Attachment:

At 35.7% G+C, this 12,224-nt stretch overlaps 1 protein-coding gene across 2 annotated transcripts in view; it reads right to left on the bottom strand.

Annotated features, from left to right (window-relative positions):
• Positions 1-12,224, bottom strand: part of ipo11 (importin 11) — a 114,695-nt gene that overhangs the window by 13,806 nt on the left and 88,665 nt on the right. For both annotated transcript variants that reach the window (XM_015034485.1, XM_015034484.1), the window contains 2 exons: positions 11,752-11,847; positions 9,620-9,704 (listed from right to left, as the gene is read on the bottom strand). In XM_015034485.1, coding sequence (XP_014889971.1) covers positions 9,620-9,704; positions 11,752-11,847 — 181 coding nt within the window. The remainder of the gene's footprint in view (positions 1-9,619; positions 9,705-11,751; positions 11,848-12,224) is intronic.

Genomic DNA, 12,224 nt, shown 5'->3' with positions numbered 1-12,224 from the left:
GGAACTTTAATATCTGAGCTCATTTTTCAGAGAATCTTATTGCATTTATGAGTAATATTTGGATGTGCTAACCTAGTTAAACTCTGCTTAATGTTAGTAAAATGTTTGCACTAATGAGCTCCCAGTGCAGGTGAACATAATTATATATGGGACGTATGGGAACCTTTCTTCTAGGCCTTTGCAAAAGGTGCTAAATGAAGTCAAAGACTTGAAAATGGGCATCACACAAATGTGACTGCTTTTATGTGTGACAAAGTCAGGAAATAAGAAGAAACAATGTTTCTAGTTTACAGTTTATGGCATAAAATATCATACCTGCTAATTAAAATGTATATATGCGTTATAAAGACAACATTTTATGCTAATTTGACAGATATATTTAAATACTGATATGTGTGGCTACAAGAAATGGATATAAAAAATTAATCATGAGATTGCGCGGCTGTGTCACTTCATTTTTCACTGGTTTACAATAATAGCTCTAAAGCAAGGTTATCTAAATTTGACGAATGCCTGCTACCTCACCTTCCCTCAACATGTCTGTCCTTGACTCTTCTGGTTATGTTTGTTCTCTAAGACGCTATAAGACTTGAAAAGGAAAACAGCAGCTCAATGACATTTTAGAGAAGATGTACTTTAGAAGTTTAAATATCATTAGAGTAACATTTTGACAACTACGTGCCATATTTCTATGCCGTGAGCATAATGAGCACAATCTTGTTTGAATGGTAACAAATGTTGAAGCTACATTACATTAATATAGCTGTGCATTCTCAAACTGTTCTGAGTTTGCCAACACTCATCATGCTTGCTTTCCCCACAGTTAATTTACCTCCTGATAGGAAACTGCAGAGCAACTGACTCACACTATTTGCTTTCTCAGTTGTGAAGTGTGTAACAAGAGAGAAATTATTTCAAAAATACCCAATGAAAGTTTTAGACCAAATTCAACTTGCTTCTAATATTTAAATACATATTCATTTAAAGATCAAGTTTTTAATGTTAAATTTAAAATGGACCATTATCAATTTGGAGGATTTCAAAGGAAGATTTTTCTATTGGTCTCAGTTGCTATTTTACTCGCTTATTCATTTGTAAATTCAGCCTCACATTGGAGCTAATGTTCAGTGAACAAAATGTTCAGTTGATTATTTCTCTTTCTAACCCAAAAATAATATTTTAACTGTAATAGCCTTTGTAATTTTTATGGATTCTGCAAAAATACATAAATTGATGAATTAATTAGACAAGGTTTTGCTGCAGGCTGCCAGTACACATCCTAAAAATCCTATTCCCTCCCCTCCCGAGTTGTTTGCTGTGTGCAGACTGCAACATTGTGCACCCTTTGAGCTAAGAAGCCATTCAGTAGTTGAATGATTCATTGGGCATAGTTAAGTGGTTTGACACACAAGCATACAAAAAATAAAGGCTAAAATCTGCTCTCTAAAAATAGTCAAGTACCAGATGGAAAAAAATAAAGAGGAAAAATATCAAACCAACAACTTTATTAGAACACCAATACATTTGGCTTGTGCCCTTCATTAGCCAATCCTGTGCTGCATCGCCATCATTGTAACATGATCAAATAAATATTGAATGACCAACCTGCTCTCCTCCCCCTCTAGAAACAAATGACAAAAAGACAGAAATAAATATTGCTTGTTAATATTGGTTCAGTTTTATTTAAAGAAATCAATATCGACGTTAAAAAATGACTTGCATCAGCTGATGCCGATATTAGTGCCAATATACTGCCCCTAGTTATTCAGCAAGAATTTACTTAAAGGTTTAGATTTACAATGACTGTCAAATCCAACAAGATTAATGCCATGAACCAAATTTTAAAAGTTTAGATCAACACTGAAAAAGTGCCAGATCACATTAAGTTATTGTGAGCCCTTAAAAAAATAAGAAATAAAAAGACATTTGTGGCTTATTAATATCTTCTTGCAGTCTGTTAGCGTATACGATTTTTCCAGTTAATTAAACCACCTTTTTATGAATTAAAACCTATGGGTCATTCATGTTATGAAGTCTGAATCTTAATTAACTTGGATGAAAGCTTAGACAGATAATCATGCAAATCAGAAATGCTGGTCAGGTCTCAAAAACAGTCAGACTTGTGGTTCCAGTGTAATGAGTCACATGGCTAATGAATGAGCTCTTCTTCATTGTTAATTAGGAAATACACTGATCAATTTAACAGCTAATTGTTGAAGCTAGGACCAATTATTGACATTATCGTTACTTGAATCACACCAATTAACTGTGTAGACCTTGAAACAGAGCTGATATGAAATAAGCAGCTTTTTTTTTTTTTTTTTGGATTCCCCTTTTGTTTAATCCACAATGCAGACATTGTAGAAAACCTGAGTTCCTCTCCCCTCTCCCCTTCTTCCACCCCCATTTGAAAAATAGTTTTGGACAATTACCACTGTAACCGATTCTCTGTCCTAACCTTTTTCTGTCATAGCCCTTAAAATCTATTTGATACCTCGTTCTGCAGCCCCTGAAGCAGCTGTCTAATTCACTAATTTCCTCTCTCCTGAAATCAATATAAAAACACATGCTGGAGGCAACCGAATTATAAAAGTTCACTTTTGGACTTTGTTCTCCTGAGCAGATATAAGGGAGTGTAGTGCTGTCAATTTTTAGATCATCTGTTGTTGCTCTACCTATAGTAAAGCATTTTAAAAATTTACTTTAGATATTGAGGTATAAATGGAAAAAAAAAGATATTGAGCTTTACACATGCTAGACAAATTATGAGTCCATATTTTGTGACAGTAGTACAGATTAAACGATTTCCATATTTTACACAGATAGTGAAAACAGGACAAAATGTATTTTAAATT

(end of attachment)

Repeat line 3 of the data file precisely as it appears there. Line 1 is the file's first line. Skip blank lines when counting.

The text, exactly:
• Positions 1-12,224, bottom strand: part of ipo11 (importin 11) — a 114,695-nt gene that overhangs the window by 13,806 nt on the left and 88,665 nt on the right. For both annotated transcript variants that reach the window (XM_015034485.1, XM_015034484.1), the window contains 2 exons: positions 11,752-11,847; positions 9,620-9,704 (listed from right to left, as the gene is read on the bottom strand). In XM_015034485.1, coding sequence (XP_014889971.1) covers positions 9,620-9,704; positions 11,752-11,847 — 181 coding nt within the window. The remainder of the gene's footprint in view (positions 1-9,619; positions 9,705-11,751; positions 11,848-12,224) is intronic.